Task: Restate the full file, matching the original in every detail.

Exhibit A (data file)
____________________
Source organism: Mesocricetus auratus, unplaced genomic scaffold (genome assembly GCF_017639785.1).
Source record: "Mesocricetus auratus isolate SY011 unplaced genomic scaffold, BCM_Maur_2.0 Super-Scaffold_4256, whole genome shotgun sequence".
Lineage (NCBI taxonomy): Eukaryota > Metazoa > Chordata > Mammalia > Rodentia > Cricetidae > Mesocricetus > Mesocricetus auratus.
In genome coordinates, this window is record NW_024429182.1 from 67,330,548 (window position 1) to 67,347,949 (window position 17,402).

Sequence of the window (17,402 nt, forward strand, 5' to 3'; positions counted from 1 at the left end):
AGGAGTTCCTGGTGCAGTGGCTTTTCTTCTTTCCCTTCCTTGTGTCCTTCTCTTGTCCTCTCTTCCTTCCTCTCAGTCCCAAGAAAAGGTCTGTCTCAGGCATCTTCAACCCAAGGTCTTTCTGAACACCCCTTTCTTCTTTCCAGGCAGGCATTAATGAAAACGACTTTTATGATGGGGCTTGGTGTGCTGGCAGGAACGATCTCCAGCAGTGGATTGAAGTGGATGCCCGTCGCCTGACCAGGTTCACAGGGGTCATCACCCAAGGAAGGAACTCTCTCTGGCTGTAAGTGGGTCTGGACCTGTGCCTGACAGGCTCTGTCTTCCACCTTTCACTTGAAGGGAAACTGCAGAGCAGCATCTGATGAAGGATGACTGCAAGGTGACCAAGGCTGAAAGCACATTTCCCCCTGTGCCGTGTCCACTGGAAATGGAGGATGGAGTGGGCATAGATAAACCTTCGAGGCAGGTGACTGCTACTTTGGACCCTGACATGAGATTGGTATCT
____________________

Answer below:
Source organism: Mesocricetus auratus, unplaced genomic scaffold (genome assembly GCF_017639785.1).
Source record: "Mesocricetus auratus isolate SY011 unplaced genomic scaffold, BCM_Maur_2.0 Super-Scaffold_4256, whole genome shotgun sequence".
Lineage (NCBI taxonomy): Eukaryota > Metazoa > Chordata > Mammalia > Rodentia > Cricetidae > Mesocricetus > Mesocricetus auratus.
In genome coordinates, this window is record NW_024429182.1 from 67,330,548 (window position 1) to 67,347,949 (window position 17,402).

Sequence of the window (17,402 nt, forward strand, 5' to 3'; positions counted from 1 at the left end):
AGGAGTTCCTGGTGCAGTGGCTTTTCTTCTTTCCCTTCCTTGTGTCCTTCTCTTGTCCTCTCTTCCTTCCTCTCAGTCCCAAGAAAAGGTCTGTCTCAGGCATCTTCAACCCAAGGTCTTTCTGAACACCCCTTTCTTCTTTCCAGGCAGGCATTAATGAAAACGACTTTTATGATGGGGCTTGGTGTGCTGGCAGGAACGATCTCCAGCAGTGGATTGAAGTGGATGCCCGTCGCCTGACCAGGTTCACAGGGGTCATCACCCAAGGAAGGAACTCTCTCTGGCTGTAAGTGGGTCTGGACCTGTGCCTGACAGGCTCTGTCTTCCACCTTTCACTTGAAGGGAAACTGCAGAGCAGCATCTGATGAAGGATGACTGCAAGGTGACCAAGGCTGAAAGCACATTTCCCCCTGTGCCGTGTCCACTGGAAATGGAGGATGGAGTGGGCATAGATAAACCTTCGAGGCAGGTGACTGCTACTTTGGACCCTGACATGAGATTGGTATCT